Two Sides of the CoinBy Stephanie Bishop
Medical cannabis access point owners and their counsel spend many hours deciding whether to structure their business by local policy or to adhere to the ambiguous language of the law itself.
The Cascades divide Washington State between east and west—but they are also metaphors for the division between different scenarios found in the world of medical cannabis. In Seattle, cannabis businesses thrive and are accepted by local officials who have worked with patient providers to decide how best to interpret the law and implement a responsible program in their community. For example, Cannabis Farmers Markets—where growers come together to work directly with patients—opened in Olympia, Tacoma and Seattle, offering a new kind of access. These events happen almost every weekend today.
East of the mountains, Spokane and the Tri-Cities operate under a far different environment. During April and May of 2011, the area sustained waves of federal enforcement. Businesses choosing to continue to provide safe access to patients in this area received indictments and found themselves in front of federal judges defending their business approach in the grey area of ever-changing state laws.
Regardless of what side of the mountains one resides in, current law stipulates that cannabis providers are only allowed one person at a time to be served at an access point or dispensary. Qualified patients were served one at a time in private consultation rooms after signing in at a reception room’s waiting list. But after Gov. Christine Gregoire signed SB 5073 into law—after axing key provisions (creating a confidential patients registry, allowing for “cannabis food processors,” legalizing and regulating dispensaries)—the new language specified that only one person could be designated to a provider with a 15-day waiting period between patients.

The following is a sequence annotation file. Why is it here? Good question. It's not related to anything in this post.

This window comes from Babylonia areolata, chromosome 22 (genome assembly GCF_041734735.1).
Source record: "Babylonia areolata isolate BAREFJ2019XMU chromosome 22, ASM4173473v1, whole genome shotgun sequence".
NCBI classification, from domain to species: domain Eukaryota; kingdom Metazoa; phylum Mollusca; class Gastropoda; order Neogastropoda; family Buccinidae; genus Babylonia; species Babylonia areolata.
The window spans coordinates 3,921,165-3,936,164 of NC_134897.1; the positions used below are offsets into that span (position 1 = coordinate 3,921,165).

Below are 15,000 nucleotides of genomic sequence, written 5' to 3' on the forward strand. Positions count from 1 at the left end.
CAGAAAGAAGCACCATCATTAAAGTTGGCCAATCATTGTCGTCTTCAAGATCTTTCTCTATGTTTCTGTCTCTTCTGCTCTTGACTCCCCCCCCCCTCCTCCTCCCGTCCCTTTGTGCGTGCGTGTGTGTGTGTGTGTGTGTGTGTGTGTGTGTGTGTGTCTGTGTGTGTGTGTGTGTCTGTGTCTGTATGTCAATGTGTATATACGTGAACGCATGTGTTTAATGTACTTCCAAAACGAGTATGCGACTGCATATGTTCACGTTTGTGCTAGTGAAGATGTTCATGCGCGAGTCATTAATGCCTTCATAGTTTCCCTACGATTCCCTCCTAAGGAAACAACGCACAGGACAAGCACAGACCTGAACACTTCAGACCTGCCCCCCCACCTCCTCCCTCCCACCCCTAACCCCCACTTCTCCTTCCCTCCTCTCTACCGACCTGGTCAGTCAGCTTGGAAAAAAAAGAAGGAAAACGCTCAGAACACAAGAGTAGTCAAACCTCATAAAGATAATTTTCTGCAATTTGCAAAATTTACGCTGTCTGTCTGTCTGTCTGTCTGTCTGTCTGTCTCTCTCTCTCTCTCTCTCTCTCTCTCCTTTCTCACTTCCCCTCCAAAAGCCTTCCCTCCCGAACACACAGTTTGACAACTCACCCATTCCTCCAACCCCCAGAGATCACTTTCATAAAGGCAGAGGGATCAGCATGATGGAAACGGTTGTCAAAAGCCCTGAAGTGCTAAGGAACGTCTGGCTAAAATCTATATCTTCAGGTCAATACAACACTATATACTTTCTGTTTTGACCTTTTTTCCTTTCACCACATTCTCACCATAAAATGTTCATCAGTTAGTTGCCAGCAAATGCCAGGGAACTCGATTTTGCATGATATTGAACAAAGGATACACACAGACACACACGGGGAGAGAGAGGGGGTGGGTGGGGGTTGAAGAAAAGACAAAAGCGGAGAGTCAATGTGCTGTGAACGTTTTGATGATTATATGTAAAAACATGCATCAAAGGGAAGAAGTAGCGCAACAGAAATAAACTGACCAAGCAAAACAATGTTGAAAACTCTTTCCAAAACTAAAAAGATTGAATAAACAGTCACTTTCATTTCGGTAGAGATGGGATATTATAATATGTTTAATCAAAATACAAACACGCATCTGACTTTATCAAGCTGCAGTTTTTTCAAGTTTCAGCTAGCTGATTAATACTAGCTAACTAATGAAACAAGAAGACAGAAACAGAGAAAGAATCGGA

In Spokane, prosecutors attempted to use this language as a layer in their case against two defendants to prove beyond the shadow of a doubt they had distributed a Schedule I drug illegally. The cases were brought to trial before SB 5073 changed the language of the law. In the case of Scott Shupe and the associates of the CHANGE access point, the conviction was overturned based on the ambiguous language in the law. At the time, serving one patient at a time was an acceptable business model for local authorities and therefore proved Scott Shupe was working legally supplying quality medical marijuana to Spokane’s medical cannabis patients.
In the case of Adam Assenberg and Compassion for Patients, prosecutors moved to dismiss charges based on the theory of “one patient at one time, for a moment at a time” as interpreted after the Shupe ruling. Courts ruled this business model was legal according to the vague wording of the medical marijuana law in effect at the time of the ruling.
The current language in the law leaves no room for “one patient at one time” policies as a layer of protection in either state law or local policy. Access points and dispensaries in Washington State cannot expect to be able to use this grey area as defense in future cases.
In Seattle, collective gardens have adapted their business models according to the prosecuting attorney’s policy. Shortly after SB 5083’s partial veto, King County Prosecuting Attorney Dan Satterberg worked with legislators to establish regional interpretation and acceptance of the law. He helped make it so each municipality could basically decide if they want access points or not in their area. This act sparked a long series of city council meetings everywhere in the state, all with different outcomes. With Initiative 502—which legalizes possession of under an ounce of cannabis by adults 21 and older and authorizes state-regulated, privately-run retail cannabis stores—expected to go into effect next year, grey areas are even more convoluted with opportunities for misinterpretation on both law and policy.
Bad to Worse
King County Prosecutor Dan Satterberg wasn’t thrilled when Gov. Christine Gregoire gutted SB 5073. Among other things, it required cannabis providers to wait 15 days in between serving patients. 15 days! The provision was originally meant to apply only to unlicensed providers rather than dispensaries, which were to be regulated by the state, according to Seattle Weekly. But since the governor took out the dispensary sections, the 15-day rule would apply to all providers. “In many ways, this is much more restrictive than the current law,” Satterberg told the Weekly. We couldn’t agree more.